This article presents the case of an HIV-positive patient who presented the treating physician, a psychiatrist, with an ethical dilemma. We provide the details of the case, identify the ethical issues it raises, and examine the ethical principles involved. Finally, we present a case analysis that supports the physician’s decision. Our process of ethical analysis and decision making is a type of casuistry, which involves examining the circumstances and details of the case, considering analogous cases, determining which maxim(s) should rule the case and to what extent, and weighing accumulated arguments and considerations for the options that have been identified. The goal of this method is to arrive at a reasonable, prudent moral judgement leading to action.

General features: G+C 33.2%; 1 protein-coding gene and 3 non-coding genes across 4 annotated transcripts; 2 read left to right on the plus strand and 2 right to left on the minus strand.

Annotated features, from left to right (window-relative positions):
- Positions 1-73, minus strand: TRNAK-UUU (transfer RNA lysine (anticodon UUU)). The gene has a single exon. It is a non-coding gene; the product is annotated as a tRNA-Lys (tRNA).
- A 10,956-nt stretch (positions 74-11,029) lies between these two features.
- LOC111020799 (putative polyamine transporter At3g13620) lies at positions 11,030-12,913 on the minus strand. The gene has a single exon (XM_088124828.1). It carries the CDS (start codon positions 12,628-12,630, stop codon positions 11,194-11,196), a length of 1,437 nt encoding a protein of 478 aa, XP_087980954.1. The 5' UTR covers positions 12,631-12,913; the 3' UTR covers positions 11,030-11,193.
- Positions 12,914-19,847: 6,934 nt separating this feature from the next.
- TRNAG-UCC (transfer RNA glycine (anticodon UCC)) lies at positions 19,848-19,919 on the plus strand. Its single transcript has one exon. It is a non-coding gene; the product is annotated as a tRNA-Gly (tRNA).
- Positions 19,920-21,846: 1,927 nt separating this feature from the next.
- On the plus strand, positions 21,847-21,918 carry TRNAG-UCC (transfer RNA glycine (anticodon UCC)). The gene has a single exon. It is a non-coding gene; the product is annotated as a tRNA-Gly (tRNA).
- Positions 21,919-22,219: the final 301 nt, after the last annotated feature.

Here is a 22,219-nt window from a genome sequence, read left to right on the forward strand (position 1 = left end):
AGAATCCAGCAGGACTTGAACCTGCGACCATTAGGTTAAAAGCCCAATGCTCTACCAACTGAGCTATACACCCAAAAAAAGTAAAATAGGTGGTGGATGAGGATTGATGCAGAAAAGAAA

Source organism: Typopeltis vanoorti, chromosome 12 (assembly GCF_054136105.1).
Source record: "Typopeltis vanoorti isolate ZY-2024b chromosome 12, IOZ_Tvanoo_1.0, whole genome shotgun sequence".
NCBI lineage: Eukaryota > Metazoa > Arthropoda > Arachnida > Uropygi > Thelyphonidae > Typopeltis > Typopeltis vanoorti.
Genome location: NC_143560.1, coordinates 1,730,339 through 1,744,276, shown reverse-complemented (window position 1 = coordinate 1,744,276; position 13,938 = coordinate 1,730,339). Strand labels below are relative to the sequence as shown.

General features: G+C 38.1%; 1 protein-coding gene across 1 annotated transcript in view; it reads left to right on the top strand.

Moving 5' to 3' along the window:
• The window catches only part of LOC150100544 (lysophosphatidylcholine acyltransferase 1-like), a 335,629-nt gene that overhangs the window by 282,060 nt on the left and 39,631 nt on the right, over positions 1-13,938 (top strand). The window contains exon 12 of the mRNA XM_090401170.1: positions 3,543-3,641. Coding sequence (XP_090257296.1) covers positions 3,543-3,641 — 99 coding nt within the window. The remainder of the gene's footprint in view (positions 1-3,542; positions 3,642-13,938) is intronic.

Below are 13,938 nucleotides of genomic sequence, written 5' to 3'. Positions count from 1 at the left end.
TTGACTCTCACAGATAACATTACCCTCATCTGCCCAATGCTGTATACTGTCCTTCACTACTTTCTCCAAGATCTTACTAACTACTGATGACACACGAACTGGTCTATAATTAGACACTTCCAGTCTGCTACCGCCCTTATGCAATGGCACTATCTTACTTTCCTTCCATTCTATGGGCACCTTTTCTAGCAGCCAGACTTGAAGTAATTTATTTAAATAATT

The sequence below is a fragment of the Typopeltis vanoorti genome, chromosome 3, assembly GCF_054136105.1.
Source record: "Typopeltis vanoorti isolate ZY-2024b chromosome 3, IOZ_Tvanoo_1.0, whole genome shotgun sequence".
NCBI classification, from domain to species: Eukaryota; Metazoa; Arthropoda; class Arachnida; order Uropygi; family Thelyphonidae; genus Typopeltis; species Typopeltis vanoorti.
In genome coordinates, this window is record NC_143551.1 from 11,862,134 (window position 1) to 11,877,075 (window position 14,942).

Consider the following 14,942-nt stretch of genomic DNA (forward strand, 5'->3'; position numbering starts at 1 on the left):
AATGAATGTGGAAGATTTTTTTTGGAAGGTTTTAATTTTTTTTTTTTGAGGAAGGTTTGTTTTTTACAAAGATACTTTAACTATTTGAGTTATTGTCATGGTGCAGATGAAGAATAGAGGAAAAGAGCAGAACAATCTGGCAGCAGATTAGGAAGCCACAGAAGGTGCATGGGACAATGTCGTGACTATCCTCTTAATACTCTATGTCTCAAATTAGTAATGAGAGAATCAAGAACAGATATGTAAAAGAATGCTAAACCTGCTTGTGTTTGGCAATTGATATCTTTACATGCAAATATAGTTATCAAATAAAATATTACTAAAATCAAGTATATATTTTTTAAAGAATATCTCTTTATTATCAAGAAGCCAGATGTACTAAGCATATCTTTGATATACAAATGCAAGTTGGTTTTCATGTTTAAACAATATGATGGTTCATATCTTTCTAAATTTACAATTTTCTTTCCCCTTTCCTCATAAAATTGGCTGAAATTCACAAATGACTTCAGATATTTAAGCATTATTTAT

In their article, “Confidentiality in the Age of AIDS,” Martin L. Smith and Kevin P. Martin present a complex case in clinical ethics. Their analysis examines a physician’s quandary when treating a mentally incompetent HIV-positive patient: whether to uphold physician-patient confidentiality or to violate this confidentiality by warning a third party. Our critique focuses on the way the problem is conceptualized and the analytic methods used to resolve the case, rather than on the solution itself. We believe that several problems in the authors’ analysis arise from a misinterpretation of the casuistic method.